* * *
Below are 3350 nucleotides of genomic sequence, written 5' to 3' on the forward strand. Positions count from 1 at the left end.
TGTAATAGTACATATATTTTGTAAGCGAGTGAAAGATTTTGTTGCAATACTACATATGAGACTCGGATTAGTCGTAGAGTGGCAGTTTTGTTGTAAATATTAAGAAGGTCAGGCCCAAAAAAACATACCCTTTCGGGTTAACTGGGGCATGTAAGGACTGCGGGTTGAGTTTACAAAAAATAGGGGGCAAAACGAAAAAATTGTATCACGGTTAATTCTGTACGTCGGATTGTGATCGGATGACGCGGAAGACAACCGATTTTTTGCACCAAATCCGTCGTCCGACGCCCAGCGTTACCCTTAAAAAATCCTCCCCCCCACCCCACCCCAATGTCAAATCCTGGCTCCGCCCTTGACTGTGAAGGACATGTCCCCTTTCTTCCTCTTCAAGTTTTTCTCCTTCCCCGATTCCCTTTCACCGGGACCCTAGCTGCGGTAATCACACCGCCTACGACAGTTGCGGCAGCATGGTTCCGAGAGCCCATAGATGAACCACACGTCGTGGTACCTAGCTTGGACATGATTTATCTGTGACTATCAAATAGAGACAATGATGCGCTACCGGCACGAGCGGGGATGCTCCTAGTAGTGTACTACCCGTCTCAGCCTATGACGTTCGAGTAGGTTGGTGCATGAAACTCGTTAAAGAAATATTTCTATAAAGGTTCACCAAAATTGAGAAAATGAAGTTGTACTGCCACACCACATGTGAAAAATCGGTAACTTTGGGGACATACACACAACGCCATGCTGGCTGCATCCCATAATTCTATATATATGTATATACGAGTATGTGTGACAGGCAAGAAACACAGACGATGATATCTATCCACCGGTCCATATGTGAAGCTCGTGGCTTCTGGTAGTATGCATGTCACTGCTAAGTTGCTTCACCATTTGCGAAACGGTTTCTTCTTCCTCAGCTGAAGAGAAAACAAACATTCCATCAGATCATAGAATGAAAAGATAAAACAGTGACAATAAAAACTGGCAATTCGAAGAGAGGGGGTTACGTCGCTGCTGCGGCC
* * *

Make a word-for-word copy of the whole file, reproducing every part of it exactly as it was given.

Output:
Below are 3350 nucleotides of genomic sequence, written 5' to 3' on the forward strand. Positions count from 1 at the left end.
TGTAATAGTACATATATTTTGTAAGCGAGTGAAAGATTTTGTTGCAATACTACATATGAGACTCGGATTAGTCGTAGAGTGGCAGTTTTGTTGTAAATATTAAGAAGGTCAGGCCCAAAAAAACATACCCTTTCGGGTTAACTGGGGCATGTAAGGACTGCGGGTTGAGTTTACAAAAAATAGGGGGCAAAACGAAAAAATTGTATCACGGTTAATTCTGTACGTCGGATTGTGATCGGATGACGCGGAAGACAACCGATTTTTTGCACCAAATCCGTCGTCCGACGCCCAGCGTTACCCTTAAAAAATCCTCCCCCCCACCCCACCCCAATGTCAAATCCTGGCTCCGCCCTTGACTGTGAAGGACATGTCCCCTTTCTTCCTCTTCAAGTTTTTCTCCTTCCCCGATTCCCTTTCACCGGGACCCTAGCTGCGGTAATCACACCGCCTACGACAGTTGCGGCAGCATGGTTCCGAGAGCCCATAGATGAACCACACGTCGTGGTACCTAGCTTGGACATGATTTATCTGTGACTATCAAATAGAGACAATGATGCGCTACCGGCACGAGCGGGGATGCTCCTAGTAGTGTACTACCCGTCTCAGCCTATGACGTTCGAGTAGGTTGGTGCATGAAACTCGTTAAAGAAATATTTCTATAAAGGTTCACCAAAATTGAGAAAATGAAGTTGTACTGCCACACCACATGTGAAAAATCGGTAACTTTGGGGACATACACACAACGCCATGCTGGCTGCATCCCATAATTCTATATATATGTATATACGAGTATGTGTGACAGGCAAGAAACACAGACGATGATATCTATCCACCGGTCCATATGTGAAGCTCGTGGCTTCTGGTAGTATGCATGTCACTGCTAAGTTGCTTCACCATTTGCGAAACGGTTTCTTCTTCCTCAGCTGAAGAGAAAACAAACATTCCATCAGATCATAGAATGAAAAGATAAAACAGTGACAATAAAAACTGGCAATTCGAAGAGAGGGGGTTACGTCGCTGCTGCGGCC